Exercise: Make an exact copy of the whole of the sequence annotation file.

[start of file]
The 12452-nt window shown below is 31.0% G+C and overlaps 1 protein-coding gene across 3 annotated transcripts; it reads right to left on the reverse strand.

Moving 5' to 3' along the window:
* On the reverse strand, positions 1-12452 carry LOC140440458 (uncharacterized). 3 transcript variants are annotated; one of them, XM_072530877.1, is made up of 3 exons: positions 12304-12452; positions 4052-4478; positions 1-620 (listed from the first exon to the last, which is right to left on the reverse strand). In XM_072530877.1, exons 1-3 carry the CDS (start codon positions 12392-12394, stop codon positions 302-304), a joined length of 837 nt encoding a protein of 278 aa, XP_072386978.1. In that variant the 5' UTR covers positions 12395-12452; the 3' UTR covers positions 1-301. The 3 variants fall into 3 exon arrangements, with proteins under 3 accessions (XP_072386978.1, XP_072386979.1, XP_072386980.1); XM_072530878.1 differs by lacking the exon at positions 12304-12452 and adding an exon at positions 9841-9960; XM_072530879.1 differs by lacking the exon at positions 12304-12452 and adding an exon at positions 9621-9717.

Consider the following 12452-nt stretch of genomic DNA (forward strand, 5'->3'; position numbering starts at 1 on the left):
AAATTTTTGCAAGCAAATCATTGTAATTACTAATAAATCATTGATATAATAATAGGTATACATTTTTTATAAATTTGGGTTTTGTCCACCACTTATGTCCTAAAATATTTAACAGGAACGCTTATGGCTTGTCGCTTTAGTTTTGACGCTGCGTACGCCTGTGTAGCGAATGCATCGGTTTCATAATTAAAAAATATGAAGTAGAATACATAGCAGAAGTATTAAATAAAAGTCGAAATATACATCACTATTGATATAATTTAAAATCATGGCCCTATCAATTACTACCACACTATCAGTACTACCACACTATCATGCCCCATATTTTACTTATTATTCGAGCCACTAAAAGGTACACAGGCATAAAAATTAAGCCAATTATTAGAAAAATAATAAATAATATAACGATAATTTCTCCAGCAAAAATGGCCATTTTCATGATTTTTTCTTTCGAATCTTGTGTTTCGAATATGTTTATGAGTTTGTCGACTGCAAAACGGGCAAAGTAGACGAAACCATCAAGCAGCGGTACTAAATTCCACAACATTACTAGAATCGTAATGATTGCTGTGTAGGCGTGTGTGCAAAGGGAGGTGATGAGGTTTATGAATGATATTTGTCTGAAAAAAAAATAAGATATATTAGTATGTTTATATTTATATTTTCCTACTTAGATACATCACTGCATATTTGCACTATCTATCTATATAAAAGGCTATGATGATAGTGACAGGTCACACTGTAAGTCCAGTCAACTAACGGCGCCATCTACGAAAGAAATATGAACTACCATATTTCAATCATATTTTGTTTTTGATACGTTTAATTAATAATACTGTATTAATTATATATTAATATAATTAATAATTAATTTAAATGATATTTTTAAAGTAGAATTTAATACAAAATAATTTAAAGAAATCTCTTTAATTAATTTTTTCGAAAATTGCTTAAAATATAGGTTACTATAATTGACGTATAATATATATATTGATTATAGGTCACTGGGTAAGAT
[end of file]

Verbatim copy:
The 12452-nt window shown below is 31.0% G+C and overlaps 1 protein-coding gene across 3 annotated transcripts; it reads right to left on the reverse strand.

Moving 5' to 3' along the window:
* On the reverse strand, positions 1-12452 carry LOC140440458 (uncharacterized). 3 transcript variants are annotated; one of them, XM_072530877.1, is made up of 3 exons: positions 12304-12452; positions 4052-4478; positions 1-620 (listed from the first exon to the last, which is right to left on the reverse strand). In XM_072530877.1, exons 1-3 carry the CDS (start codon positions 12392-12394, stop codon positions 302-304), a joined length of 837 nt encoding a protein of 278 aa, XP_072386978.1. In that variant the 5' UTR covers positions 12395-12452; the 3' UTR covers positions 1-301. The 3 variants fall into 3 exon arrangements, with proteins under 3 accessions (XP_072386978.1, XP_072386979.1, XP_072386980.1); XM_072530878.1 differs by lacking the exon at positions 12304-12452 and adding an exon at positions 9841-9960; XM_072530879.1 differs by lacking the exon at positions 12304-12452 and adding an exon at positions 9621-9717.

Consider the following 12452-nt stretch of genomic DNA (forward strand, 5'->3'; position numbering starts at 1 on the left):
AAATTTTTGCAAGCAAATCATTGTAATTACTAATAAATCATTGATATAATAATAGGTATACATTTTTTATAAATTTGGGTTTTGTCCACCACTTATGTCCTAAAATATTTAACAGGAACGCTTATGGCTTGTCGCTTTAGTTTTGACGCTGCGTACGCCTGTGTAGCGAATGCATCGGTTTCATAATTAAAAAATATGAAGTAGAATACATAGCAGAAGTATTAAATAAAAGTCGAAATATACATCACTATTGATATAATTTAAAATCATGGCCCTATCAATTACTACCACACTATCAGTACTACCACACTATCATGCCCCATATTTTACTTATTATTCGAGCCACTAAAAGGTACACAGGCATAAAAATTAAGCCAATTATTAGAAAAATAATAAATAATATAACGATAATTTCTCCAGCAAAAATGGCCATTTTCATGATTTTTTCTTTCGAATCTTGTGTTTCGAATATGTTTATGAGTTTGTCGACTGCAAAACGGGCAAAGTAGACGAAACCATCAAGCAGCGGTACTAAATTCCACAACATTACTAGAATCGTAATGATTGCTGTGTAGGCGTGTGTGCAAAGGGAGGTGATGAGGTTTATGAATGATATTTGTCTGAAAAAAAAATAAGATATATTAGTATGTTTATATTTATATTTTCCTACTTAGATACATCACTGCATATTTGCACTATCTATCTATATAAAAGGCTATGATGATAGTGACAGGTCACACTGTAAGTCCAGTCAACTAACGGCGCCATCTACGAAAGAAATATGAACTACCATATTTCAATCATATTTTGTTTTTGATACGTTTAATTAATAATACTGTATTAATTATATATTAATATAATTAATAATTAATTTAAATGATATTTTTAAAGTAGAATTTAATACAAAATAATTTAAAGAAATCTCTTTAATTAATTTTTTCGAAAATTGCTTAAAATATAGGTTACTATAATTGACGTATAATATATATATTGATTATAGGTCACTGGGTAAGAT